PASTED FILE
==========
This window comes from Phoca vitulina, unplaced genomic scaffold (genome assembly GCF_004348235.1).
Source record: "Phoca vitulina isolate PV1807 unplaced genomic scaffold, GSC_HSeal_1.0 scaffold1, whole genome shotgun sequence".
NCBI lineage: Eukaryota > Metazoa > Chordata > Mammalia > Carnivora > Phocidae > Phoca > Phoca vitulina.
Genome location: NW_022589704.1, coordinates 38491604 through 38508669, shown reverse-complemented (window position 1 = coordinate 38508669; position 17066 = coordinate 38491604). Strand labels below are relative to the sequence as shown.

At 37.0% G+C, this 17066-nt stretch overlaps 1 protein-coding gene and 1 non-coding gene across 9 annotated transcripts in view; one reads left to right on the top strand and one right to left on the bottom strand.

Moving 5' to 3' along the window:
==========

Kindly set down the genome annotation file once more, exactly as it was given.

This window comes from Phoca vitulina, unplaced genomic scaffold (genome assembly GCF_004348235.1).
Source record: "Phoca vitulina isolate PV1807 unplaced genomic scaffold, GSC_HSeal_1.0 scaffold1, whole genome shotgun sequence".
NCBI lineage: Eukaryota > Metazoa > Chordata > Mammalia > Carnivora > Phocidae > Phoca > Phoca vitulina.
Genome location: NW_022589704.1, coordinates 38491604 through 38508669, shown reverse-complemented (window position 1 = coordinate 38508669; position 17066 = coordinate 38491604). Strand labels below are relative to the sequence as shown.

At 37.0% G+C, this 17066-nt stretch overlaps 1 protein-coding gene and 1 non-coding gene across 9 annotated transcripts in view; one reads left to right on the top strand and one right to left on the bottom strand.

Moving 5' to 3' along the window: